Ben Crowder

Blog: #css

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Links #48

#coding #css #fonts #generative-art #links #prism #stackless #svelte #typography #web #web-components

George Francis on Voronoi tessellations in generative art. Enjoyed this. Seems like a decent alternative to circle packing at least some of the time.

Elise Hein on her experience with stackless dev. The minimalist in me is pretty much always interested in this angle on web development.

WebComponents.dev on all the ways to make a web component. Lots of charts. Prism and Svelte look intriguing.

Josh Comeau on designing beautiful shadows in CSS. The techniques definitely make a difference.

Fleta Selmani’s Escheresque impossible type (via Kottke). Love this.


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Links #47

#accessibility #css #generative-art #html #links #macos #maps #music #web

Stephanie Eckles on practical uses of CSS math functions. Some great examples here.

Matt DesLauriers on pen plotter art and algorithms. I keep thinking about buying or building a plotter. Someday…

Paul Foster’s HTML tags memory test. Got 70.

Sakira Ventura’s world map of female composers. Love this.

Eric Bailey’s introduction to macOS Voice Control. Both this and Head Pointer are really quite impressive.


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#css #web

Came across Miriam Suzanne’s CSS scope proposal this morning (via Jeremy Keith). Looks good.


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#css #design #genealogy #html #sparklines #svg #web #working-in-public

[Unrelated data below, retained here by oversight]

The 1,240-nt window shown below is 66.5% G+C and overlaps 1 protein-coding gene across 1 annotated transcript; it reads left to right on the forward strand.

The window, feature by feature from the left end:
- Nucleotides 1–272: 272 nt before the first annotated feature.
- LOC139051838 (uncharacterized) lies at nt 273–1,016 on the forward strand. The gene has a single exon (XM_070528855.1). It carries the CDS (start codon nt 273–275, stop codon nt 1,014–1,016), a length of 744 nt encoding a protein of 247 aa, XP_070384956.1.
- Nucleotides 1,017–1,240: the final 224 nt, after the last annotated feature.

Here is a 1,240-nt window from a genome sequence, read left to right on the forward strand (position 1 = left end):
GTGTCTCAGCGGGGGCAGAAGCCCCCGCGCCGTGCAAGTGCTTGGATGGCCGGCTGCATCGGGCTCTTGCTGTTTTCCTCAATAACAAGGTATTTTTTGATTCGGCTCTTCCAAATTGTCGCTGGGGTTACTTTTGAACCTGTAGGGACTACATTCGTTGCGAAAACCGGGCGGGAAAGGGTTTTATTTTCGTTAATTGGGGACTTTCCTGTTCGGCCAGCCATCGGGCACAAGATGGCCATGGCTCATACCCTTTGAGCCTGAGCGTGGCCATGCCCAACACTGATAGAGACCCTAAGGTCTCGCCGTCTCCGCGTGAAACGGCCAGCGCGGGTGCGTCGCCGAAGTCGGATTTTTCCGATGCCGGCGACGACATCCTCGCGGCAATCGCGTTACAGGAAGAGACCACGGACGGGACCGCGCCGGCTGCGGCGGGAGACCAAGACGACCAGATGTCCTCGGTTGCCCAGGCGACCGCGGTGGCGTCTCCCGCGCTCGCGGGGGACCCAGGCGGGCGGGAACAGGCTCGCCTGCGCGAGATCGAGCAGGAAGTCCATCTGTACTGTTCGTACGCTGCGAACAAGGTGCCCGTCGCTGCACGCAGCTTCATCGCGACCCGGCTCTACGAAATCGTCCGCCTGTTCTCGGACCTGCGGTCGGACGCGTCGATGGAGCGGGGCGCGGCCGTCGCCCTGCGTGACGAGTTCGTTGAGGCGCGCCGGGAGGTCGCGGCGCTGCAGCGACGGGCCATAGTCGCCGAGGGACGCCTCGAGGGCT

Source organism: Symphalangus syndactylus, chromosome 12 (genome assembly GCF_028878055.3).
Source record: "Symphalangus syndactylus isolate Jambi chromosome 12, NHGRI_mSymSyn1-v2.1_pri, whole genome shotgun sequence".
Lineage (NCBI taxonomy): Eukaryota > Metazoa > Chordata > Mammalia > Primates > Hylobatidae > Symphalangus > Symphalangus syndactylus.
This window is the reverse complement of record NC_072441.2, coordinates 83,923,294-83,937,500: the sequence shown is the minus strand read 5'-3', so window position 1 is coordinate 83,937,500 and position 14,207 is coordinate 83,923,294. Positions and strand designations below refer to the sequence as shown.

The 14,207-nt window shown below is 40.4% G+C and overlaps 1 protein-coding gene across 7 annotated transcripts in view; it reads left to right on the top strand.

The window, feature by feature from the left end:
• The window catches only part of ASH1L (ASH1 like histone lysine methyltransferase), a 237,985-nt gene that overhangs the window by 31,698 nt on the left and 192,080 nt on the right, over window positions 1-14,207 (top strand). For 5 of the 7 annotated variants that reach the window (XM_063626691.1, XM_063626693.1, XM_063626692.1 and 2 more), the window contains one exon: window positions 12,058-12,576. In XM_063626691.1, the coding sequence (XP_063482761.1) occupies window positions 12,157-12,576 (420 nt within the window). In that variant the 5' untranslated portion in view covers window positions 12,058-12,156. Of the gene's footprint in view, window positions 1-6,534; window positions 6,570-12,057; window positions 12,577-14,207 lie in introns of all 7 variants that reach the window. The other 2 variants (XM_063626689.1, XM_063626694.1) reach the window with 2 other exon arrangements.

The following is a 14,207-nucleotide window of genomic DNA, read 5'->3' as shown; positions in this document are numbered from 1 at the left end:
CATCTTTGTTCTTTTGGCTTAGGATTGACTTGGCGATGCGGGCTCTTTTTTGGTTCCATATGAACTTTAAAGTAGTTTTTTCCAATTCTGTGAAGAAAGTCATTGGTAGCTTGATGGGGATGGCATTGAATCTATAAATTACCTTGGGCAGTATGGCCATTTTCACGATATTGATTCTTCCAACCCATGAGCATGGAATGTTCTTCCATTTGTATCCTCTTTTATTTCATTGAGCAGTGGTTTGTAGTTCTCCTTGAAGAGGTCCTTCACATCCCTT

Lately I’ve been playing around with implementing genealogy sparklines on the web. Still very much a work in progress, but I’m trying to do more working in public, so here’s the messy current status (and at some point I’ll post the actual HTML/CSS):

Ruby test

sparkline-test-002.png

Implementation notes:

  • The sparklines use inline SVG
  • This test uses the <ruby> and <rt> tags, with ruby-position set to under and ruby-align set to start (though only Firefox supports it so it’s not sadly viable for actual use yet)
  • I don’t really like that it makes the leading uneven (lines that have ruby vs. lines that don’t)

Design notes:

  • Rather than having solid squares at the births and deaths, I’ve gone for vertical lines so they’re less obtrusive (and have also considered just getting rid of the vertical lines, though I haven’t tried it out yet)
  • Circles are simple so I went with them for marriages and children

Absolute positioning test

sparkline-test-003.png

Implementation notes:

  • The names are wrapped in span tags with position: relative set, and the SVG gets position: absolute. Fairly simple.
  • Even leading!
  • There’s some wonkiness right now when the span is at the beginning of a line (the sparkline shows up at the end of the previous line), haven’t tried very hard to fix it yet

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Links #45

#coding #css #fast-software #history #links #newsletter #newsletters #styled-components #web

The Science Museum Group’s Never Been Seen collection. Fun idea. I was the first Internet person to lay eyes on this dental stopper, for example.

Samo Burja on why civilization is older than we thought. Göbekli Tepe, Sumeria, and more.

vfoley on making reasonable use of computer resources. Data-oriented design has now snagged my curiosity. I think about this overall topic fairly often, though I still haven’t done anything about it. Also in this vein: Craig Mod’s essay on fast software.

Robin Sloan on having newsletters live on the web and just emailing out a link instead of the full thing. My own newsletter has been sadly dormant for the past several months, but when I revive it I plan to do this.

Josh W. Comeau on how styled-components works. This was good.